• Doing your research. Try to find out whether any other renters or owners in the same apartment block are allowed to keep a pet, as this can be used to strengthen your case.
  • Negotiating with your landlord. Consider negotiating an agreement whereby the landlord can regularly come and inspect the property to ensure it’s in good condition. Signing an agreement to pay for any damage caused by the pet can also help.

Get renters insurance for pet liability coverage

Name Product Flood coverage Fire coverage Storm coverage Available states
All 50 states
Protect your rental home and belongings and save even more by bundling insurance with Allstate.
All 50 states
All 50 states
Policygenius' online marketplace does most of the work for you, matching you with quotes from 12 highly rated home insurers.
Lemonade's amazing coverage protects the stuff you own at home and everywhere else.
Geico renters insurance
Geico renters insurance
All 50 states
Geico partners with Assurant to protect renters for as little as $16/month.

Compare up to 4 providers

Tips for renting with pets

Ensure a hassle-free experience when renting with pets by considering a few pieces of advice.

  • Check for pet restrictions. Some landlords will claim to be pet friendly, but will only allow small, adult dogs of certain breeds. Most set a limit of one or two pets. Check for any restrictions before assuming your pup will be allowed.
  • Don’t be afraid to ask. Don’t be put off by previous negative experiences with landlords — it can’t hurt to ask your current landlord about the possibility of getting a pet. You never know, your landlord might be an animal lover themselves.
  • Choose the right property. You need to remember your pet’s best interests when choosing a property, not just your own. For example, expecting to keep a working dog breed like an Aussie cooped up in a studio apartment all day isn’t ideal.
  • Ask for a trial period. If the landlord or property manager isn’t completely sold on the idea of letting you keep a pet, ask if they’d consider a trial period so you get a chance to prove that your pet won’t cause any problems.
  • Don’t lie. Trying to go behind your landlord’s back and hide the fact that you’re keeping a pet is a recipe for disaster. If you’re found to be breaking the terms of your lease, the property owner is well within their rights to show you the door.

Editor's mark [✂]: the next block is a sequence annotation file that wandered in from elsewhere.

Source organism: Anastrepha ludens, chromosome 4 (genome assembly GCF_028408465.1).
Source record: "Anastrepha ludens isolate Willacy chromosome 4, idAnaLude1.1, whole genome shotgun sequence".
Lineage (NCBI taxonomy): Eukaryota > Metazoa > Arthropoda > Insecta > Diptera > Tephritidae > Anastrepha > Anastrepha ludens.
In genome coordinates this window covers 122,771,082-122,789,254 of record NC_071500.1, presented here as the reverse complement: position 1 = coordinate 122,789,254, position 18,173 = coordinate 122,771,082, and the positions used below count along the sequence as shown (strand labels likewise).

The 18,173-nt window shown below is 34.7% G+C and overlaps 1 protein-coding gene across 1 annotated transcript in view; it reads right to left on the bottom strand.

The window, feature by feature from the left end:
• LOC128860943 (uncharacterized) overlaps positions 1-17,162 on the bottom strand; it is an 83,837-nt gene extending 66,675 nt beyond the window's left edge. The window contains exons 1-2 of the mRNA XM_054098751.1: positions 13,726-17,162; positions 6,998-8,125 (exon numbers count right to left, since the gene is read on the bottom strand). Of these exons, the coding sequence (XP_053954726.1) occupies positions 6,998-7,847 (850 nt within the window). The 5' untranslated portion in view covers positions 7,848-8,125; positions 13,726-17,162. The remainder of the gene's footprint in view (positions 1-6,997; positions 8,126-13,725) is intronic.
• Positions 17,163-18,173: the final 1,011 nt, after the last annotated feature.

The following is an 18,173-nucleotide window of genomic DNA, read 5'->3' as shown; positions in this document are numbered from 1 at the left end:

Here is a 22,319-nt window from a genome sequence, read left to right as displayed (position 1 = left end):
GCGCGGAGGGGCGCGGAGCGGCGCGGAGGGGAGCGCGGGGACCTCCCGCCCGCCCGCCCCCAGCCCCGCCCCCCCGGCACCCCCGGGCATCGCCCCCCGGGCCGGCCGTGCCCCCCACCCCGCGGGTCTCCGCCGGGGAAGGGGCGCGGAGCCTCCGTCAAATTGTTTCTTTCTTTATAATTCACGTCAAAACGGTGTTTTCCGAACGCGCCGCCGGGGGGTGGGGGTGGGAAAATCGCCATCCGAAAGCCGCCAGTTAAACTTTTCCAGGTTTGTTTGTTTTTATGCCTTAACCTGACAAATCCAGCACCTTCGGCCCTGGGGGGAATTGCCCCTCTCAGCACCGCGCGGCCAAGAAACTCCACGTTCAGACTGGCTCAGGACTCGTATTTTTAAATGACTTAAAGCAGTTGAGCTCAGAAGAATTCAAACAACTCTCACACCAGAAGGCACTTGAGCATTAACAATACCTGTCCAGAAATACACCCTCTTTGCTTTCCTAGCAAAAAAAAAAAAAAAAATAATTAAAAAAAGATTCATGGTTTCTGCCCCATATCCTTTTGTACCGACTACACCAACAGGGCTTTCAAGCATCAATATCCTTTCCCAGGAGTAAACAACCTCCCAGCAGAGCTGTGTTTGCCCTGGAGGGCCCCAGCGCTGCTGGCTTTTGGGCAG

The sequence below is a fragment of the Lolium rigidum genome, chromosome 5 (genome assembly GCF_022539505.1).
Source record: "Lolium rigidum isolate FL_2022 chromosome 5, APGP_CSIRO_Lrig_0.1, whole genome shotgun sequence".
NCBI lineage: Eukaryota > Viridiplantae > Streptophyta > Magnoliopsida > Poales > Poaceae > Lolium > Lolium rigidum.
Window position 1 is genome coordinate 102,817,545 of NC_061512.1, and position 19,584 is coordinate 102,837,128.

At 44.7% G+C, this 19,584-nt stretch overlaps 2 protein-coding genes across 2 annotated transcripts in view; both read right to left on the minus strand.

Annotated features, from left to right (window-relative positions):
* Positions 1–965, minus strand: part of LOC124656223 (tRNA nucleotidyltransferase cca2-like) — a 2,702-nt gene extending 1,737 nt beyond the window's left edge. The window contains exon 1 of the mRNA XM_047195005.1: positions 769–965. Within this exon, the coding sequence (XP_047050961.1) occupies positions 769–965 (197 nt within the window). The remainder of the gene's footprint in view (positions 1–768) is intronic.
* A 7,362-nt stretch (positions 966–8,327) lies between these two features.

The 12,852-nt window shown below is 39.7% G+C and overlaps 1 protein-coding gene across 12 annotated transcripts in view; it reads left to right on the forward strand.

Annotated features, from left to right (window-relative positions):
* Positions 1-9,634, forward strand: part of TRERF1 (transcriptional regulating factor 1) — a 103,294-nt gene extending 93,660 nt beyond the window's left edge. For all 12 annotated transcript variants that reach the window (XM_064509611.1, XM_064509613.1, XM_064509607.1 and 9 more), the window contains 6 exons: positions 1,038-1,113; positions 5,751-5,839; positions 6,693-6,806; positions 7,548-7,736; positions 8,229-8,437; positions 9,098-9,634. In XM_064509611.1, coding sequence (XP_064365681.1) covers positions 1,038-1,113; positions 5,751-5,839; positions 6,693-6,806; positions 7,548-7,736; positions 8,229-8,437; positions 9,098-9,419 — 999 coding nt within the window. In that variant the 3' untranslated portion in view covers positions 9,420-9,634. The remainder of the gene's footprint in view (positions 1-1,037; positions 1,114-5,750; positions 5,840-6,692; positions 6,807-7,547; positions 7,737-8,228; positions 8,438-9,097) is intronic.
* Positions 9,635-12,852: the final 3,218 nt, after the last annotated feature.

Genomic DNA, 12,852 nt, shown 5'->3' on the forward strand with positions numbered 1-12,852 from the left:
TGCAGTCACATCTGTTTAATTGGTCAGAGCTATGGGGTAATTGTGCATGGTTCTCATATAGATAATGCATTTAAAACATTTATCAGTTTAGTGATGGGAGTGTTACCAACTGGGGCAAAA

• Fix any damage. If something goes wrong and your pet does cause damage to the property, it’s better to be proactive rather than try to hide anything from your landlord or property manager. Report the damage immediately and outline the steps you are taking to remedy/repair it.
  • Prevent problems. If your dog barks at all hours of the day and night or is constantly digging in the yard, you run the risk of having complaints made against you that’ll get back to your landlord. Get on top of any problems before they arise — for example, give your dog plenty of exercise and mental stimulation to prevent boredom.

Bottom line

If you have a pet, take some time to find a pet-friendly landlord before signing a lease. And once you’ve found the perfect place, protect yourself and your landlord by getting a renters insurance policy that protects you against liability if your pet intentionally or accidentally hurts someone on the property.

Frequently asked questions about pets in rentals

Image source: Getty Images

Was this content helpful to you? No  Yes

Ask an Expert

You are about to post a question on

  • Do not enter personal information (eg. surname, phone number, bank details) as your question will be made public
  • is a financial comparison and information service, not a bank or product provider
  • We cannot provide you with personal advice or recommendations
  • Your answer might already be waiting – check previous questions below to see if yours has already been asked provides guides and information on a range of products and services. Because our content is not financial advice, we suggest talking with a professional before you make any decision.

By submitting your comment or question, you agree to our Privacy and Cookies Policy and Terms of Use.

Questions and responses on are not provided, paid for or otherwise endorsed by any bank or brand. These banks and brands are not responsible for ensuring that comments are answered or accurate.
Go to site